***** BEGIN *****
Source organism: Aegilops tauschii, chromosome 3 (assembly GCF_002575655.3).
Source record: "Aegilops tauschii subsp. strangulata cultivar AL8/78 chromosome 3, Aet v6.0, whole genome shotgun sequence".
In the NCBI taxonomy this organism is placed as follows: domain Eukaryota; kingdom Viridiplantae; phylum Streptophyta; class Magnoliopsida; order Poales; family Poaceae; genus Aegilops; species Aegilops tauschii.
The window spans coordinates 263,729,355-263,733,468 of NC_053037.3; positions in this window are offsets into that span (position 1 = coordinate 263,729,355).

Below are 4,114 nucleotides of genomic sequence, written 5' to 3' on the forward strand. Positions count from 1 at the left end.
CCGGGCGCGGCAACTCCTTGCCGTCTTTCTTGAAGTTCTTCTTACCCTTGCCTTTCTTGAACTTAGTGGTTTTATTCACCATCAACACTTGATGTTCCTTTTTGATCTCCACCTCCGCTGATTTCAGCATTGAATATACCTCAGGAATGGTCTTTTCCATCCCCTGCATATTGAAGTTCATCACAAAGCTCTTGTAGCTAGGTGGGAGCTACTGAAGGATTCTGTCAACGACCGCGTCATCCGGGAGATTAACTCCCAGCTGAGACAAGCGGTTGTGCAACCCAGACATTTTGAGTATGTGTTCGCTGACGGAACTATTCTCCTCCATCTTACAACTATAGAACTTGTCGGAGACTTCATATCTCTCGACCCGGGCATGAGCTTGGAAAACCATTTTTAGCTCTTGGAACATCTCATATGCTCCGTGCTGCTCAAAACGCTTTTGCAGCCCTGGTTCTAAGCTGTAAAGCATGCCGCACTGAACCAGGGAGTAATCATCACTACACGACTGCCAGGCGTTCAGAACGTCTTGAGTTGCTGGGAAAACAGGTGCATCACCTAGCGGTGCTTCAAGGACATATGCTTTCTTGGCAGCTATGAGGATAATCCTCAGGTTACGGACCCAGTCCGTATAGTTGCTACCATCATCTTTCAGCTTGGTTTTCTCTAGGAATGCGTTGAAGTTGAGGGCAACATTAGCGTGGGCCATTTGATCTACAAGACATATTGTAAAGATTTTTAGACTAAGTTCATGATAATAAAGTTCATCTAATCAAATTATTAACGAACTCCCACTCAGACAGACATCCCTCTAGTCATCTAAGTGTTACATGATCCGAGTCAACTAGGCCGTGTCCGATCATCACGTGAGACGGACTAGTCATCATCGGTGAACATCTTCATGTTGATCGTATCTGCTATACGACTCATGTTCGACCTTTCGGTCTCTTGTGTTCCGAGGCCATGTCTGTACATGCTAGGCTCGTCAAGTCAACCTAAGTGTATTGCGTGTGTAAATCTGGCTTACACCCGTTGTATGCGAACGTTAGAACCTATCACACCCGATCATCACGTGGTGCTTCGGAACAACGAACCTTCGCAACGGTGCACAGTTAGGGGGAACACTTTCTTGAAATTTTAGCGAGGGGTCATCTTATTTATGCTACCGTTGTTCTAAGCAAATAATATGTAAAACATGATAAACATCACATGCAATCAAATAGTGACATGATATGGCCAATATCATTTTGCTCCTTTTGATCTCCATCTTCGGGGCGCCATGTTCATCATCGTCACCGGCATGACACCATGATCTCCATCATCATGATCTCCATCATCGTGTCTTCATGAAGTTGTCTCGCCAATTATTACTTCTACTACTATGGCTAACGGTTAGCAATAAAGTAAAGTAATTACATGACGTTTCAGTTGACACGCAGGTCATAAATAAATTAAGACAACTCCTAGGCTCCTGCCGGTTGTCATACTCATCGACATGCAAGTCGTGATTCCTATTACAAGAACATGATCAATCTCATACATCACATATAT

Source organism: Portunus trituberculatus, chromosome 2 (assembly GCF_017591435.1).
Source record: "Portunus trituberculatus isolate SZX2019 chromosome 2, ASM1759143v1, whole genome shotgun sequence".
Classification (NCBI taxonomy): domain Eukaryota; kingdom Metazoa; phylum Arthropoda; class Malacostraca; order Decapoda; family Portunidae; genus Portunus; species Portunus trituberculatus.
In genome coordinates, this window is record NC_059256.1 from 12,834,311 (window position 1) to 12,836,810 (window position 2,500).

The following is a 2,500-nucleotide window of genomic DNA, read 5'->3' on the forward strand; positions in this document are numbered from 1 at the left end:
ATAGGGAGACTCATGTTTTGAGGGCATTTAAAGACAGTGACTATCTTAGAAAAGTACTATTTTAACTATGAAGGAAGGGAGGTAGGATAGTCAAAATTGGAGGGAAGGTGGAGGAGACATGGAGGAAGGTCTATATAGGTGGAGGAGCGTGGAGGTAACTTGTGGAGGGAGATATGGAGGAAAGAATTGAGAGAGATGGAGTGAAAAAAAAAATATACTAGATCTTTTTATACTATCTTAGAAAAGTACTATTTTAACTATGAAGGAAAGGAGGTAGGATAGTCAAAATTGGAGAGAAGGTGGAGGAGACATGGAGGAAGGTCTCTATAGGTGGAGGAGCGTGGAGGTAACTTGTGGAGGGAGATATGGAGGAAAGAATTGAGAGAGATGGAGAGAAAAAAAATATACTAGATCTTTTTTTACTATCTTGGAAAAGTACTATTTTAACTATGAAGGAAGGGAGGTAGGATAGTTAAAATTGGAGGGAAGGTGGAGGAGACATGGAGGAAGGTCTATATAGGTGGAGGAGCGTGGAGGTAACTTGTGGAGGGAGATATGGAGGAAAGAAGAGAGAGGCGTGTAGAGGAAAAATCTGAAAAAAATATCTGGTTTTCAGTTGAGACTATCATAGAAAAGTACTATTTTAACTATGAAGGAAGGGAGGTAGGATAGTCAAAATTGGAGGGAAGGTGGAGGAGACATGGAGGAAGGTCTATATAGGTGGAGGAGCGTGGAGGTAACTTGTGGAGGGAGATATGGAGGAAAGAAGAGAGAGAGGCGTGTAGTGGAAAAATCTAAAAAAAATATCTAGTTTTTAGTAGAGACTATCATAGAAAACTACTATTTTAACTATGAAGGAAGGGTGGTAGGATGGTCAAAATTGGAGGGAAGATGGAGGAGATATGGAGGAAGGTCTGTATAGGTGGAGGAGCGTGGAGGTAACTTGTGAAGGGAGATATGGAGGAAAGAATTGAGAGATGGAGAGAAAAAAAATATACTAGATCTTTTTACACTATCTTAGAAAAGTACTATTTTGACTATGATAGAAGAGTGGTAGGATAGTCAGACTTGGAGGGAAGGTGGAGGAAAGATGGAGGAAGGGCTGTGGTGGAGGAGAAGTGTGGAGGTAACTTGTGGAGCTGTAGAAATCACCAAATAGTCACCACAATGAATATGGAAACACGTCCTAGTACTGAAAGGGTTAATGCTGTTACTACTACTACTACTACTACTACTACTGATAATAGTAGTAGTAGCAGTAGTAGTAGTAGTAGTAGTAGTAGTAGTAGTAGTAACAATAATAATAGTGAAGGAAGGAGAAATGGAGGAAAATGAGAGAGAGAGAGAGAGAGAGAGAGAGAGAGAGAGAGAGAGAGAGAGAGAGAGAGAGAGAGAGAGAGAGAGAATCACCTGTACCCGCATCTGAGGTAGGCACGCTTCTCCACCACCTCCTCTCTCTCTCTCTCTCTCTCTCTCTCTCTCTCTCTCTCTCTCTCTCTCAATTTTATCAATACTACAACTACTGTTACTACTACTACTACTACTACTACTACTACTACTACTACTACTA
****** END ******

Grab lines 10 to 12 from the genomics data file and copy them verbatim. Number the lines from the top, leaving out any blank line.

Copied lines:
In genome coordinates, this window is record NC_059256.1 from 12,834,311 (window position 1) to 12,836,810 (window position 2,500).

The following is a 2,500-nucleotide window of genomic DNA, read 5'->3' on the forward strand; positions in this document are numbered from 1 at the left end:
ATAGGGAGACTCATGTTTTGAGGGCATTTAAAGACAGTGACTATCTTAGAAAAGTACTATTTTAACTATGAAGGAAGGGAGGTAGGATAGTCAAAATTGGAGGGAAGGTGGAGGAGACATGGAGGAAGGTCTATATAGGTGGAGGAGCGTGGAGGTAACTTGTGGAGGGAGATATGGAGGAAAGAATTGAGAGAGATGGAGTGAAAAAAAAAATATACTAGATCTTTTTATACTATCTTAGAAAAGTACTATTTTAACTATGAAGGAAAGGAGGTAGGATAGTCAAAATTGGAGAGAAGGTGGAGGAGACATGGAGGAAGGTCTCTATAGGTGGAGGAGCGTGGAGGTAACTTGTGGAGGGAGATATGGAGGAAAGAATTGAGAGAGATGGAGAGAAAAAAAATATACTAGATCTTTTTTTACTATCTTGGAAAAGTACTATTTTAACTATGAAGGAAGGGAGGTAGGATAGTTAAAATTGGAGGGAAGGTGGAGGAGACATGGAGGAAGGTCTATATAGGTGGAGGAGCGTGGAGGTAACTTGTGGAGGGAGATATGGAGGAAAGAAGAGAGAGGCGTGTAGAGGAAAAATCTGAAAAAAATATCTGGTTTTCAGTTGAGACTATCATAGAAAAGTACTATTTTAACTATGAAGGAAGGGAGGTAGGATAGTCAAAATTGGAGGGAAGGTGGAGGAGACATGGAGGAAGGTCTATATAGGTGGAGGAGCGTGGAGGTAACTTGTGGAGGGAGATATGGAGGAAAGAAGAGAGAGAGGCGTGTAGTGGAAAAATCTAAAAAAAATATCTAGTTTTTAGTAGAGACTATCATAGAAAACTACTATTTTAACTATGAAGGAAGGGTGGTAGGATGGTCAAAATTGGAGGGAAGATGGAGGAGATATGGAGGAAGGTCTGTATAGGTGGAGGAGCGTGGAGGTAACTTGTGAAGGGAGATATGGAGGAAAGAATTGAGAGATGGAGAGAAAAAAAATATACTAGATCTTTTTACACTATCTTAGAAAAGTACTATTTTGACTATGATAGAAGAGTGGTAGGATAGTCAGACTTGGAGGGAAGGTGGAGGAAAGATGGAGGAAGGGCTGTGGTGGAGGAGAAGTGTGGAGGTAACTTGTGGAGCTGTAGAAATCACCAAATAGTCACCACAATGAATATGGAAACACGTCCTAGTACTGAAAGGGTTAATGCTGTTACTACTACTACTACTACTACTACTACTGATAATAGTAGTAGTAGCAGTAGTAGTAGTAGTAGTAGTAGTAGTAGTAGTAGTAACAATAATAATAGTGAAGGAAGGAGAAATGGAGGAAAATGAGAGAGAGAGAGAGAGAGAGAGAGAGAGAGAGAGAGAGAGAGAGAGAGAGAGAGAGAGAGAGAGAGAGAGAATCACCTGTACCCGCATCTGAGGTAGGCACGCTTCTCCACCACCTCCTCTCTCTCTCTCTCTCTCTCTCTCTCTCTCTCTCTCTCTCTCTCTCTCAATTTTATCAATACTACAACTACTGTTACTACTACTACTACTACTACTACTACTACTACTACTACTACTA